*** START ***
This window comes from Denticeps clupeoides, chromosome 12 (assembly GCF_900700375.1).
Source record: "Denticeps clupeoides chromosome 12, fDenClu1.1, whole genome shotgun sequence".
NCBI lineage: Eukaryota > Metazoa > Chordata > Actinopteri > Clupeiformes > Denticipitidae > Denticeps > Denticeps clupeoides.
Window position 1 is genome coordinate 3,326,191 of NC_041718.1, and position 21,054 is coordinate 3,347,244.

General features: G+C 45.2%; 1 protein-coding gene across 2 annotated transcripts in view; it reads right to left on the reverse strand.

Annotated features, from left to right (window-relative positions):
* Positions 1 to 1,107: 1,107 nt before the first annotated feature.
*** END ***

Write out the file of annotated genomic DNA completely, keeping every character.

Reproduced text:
This window comes from Denticeps clupeoides, chromosome 12 (assembly GCF_900700375.1).
Source record: "Denticeps clupeoides chromosome 12, fDenClu1.1, whole genome shotgun sequence".
NCBI lineage: Eukaryota > Metazoa > Chordata > Actinopteri > Clupeiformes > Denticipitidae > Denticeps > Denticeps clupeoides.
Window position 1 is genome coordinate 3,326,191 of NC_041718.1, and position 21,054 is coordinate 3,347,244.

General features: G+C 45.2%; 1 protein-coding gene across 2 annotated transcripts in view; it reads right to left on the reverse strand.

Annotated features, from left to right (window-relative positions):
* Positions 1 to 1,107: 1,107 nt before the first annotated feature.